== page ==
Part three of the Top 50 Players in the World, as voted by over 100 fans and football bloggers, has landed. Here we count down from 30 to 21; with some World Cup winners, a few Champions League finalists, a Swedish striker ripping it up Serie A and one of the finest players of this Premier League season.
30 Wayne Rooney
The moment Rooney aggravated an ankle injury seconds before Bayern Munich’s last-gasp winner in the Allianz Arena in March, his year plunged into a profligate abyss. He had hitherto scored 34 goals but wasn’t to score from open play for his club again for nearly 10 months.
The sale of Cristiano Ronaldo released Rooney like a caged animal. No longer consigned to his bête noire on the left wing, he was allowed to roam and was rampageous; the number nine wearing the number 10. Dimitar Berbatov was his foil for the first half of the season, but when United manager Sir Alex Ferguson identified the advanced attacking merits of recent acquisition Antonio Valencia, the formation switched to a 4-3-2-1 with Valencia and Nani supporting Rooney in the lone striker role. Away to Arsenal, Rooney produced one of the performances of the season in with a remarkable showing in which he effectively played both number nine and number 10 roles whilst supported by Nani and Ji-Sung Park. His breakaway goal was one of the goals of the season as the Gunners were powerless to prevent their nemesis from spearheading United to an emphatic 3-1 victory.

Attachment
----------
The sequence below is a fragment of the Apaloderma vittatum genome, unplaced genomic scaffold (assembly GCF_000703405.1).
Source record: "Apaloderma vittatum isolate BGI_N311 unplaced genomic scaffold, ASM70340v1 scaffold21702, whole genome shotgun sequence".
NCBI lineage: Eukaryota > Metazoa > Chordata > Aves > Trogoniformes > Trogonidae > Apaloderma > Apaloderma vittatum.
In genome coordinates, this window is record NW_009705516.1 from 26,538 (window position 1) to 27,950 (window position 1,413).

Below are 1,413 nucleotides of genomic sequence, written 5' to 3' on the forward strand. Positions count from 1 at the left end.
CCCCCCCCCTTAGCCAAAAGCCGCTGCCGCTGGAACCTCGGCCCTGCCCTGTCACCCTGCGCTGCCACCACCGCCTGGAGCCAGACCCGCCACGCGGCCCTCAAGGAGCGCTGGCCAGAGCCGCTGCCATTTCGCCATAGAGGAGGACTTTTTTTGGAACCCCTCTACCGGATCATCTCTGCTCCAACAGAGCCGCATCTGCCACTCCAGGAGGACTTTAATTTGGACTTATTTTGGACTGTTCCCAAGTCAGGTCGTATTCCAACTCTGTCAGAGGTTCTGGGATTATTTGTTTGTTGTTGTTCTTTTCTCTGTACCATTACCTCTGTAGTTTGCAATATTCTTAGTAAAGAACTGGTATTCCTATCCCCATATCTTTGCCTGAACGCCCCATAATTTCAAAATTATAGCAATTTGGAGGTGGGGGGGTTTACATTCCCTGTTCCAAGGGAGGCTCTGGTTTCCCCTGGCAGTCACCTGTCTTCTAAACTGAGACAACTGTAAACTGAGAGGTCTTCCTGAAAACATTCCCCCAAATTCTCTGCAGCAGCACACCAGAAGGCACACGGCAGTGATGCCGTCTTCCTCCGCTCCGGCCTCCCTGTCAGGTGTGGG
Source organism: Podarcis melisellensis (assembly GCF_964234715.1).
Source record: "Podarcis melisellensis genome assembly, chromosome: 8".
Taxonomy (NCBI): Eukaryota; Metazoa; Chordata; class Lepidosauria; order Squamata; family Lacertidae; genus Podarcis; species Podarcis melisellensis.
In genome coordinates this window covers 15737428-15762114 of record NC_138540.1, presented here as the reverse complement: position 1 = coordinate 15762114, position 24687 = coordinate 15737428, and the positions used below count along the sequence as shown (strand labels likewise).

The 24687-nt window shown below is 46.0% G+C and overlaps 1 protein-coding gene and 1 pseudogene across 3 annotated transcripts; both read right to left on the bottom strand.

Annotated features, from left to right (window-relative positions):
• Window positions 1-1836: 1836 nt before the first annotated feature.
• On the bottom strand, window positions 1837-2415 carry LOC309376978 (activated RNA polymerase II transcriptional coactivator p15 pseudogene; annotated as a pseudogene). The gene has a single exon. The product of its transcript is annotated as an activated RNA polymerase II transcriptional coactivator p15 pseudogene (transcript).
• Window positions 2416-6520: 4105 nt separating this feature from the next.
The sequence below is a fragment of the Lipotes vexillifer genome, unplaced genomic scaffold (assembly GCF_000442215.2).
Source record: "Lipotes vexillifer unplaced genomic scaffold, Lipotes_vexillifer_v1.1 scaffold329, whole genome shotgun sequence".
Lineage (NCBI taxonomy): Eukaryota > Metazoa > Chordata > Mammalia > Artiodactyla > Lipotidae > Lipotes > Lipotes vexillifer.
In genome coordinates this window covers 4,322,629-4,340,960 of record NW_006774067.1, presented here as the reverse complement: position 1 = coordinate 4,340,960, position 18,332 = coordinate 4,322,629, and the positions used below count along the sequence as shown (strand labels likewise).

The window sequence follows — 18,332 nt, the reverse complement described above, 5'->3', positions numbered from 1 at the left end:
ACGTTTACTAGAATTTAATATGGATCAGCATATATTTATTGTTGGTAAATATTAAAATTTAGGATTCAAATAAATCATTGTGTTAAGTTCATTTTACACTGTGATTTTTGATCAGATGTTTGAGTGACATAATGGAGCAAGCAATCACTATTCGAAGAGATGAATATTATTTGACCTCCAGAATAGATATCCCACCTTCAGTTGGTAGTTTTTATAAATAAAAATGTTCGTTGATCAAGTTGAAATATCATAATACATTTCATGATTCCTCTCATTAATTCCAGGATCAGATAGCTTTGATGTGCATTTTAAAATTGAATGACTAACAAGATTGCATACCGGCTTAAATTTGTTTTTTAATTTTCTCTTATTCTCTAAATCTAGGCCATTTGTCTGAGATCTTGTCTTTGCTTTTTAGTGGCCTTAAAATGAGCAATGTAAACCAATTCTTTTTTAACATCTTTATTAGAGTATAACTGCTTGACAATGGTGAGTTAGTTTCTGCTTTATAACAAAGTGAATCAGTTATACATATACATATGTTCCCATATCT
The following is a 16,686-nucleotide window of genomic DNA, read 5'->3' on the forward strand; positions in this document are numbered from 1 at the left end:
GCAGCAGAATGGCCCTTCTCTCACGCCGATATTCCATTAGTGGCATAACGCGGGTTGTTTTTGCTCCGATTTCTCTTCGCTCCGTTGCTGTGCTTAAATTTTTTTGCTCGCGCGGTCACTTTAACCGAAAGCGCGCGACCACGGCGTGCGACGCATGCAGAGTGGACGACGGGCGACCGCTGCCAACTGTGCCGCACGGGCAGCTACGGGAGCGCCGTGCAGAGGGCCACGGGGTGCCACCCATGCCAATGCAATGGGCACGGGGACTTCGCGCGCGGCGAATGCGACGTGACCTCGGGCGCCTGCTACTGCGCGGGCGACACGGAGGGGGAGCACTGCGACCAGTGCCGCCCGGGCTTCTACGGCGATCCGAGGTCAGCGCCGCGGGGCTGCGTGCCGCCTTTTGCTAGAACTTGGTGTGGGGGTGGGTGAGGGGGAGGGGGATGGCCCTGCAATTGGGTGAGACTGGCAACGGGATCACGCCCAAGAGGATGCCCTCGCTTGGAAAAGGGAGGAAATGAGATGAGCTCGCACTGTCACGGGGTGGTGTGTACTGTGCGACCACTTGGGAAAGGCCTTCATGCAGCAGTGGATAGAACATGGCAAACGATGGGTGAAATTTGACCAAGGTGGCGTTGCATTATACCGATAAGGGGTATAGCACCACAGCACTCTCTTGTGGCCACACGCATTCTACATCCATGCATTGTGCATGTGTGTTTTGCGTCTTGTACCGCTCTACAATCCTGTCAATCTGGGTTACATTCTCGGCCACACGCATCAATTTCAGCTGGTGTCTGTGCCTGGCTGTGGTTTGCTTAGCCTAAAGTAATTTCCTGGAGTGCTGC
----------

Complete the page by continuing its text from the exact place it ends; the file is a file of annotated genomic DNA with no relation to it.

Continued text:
Other majestic displays came away at Tottenham where he bagged the clincher, while he hit two of his season’s five braces against AC Milan in the last 16 of the Champions League and scored hat-tricks against Portsmouth and Hull. He then leaped off the bench to head in United’s Carling Cup final winner against Aston Villa – one of eight headers during a 10 goal spell that confirmed Rooney had finally emerged into a prolific striker.
Now that Rooney was a rampant goalscorer, 2010, a World Cup year, was surely his year. But a torrid campaign, a prolonged crisis of confidence, a nagging ankle as well as alleged rampant scoring off the pitch and a selfish contract dispute contributed to him falling inescapably from grace. The recent brace against Aston Villa – his first since demolishing Milan – may re-energise the Croxteth man, but worries linger inside and outside Old Trafford that his best may have already been observed.
29 Sergio Busquets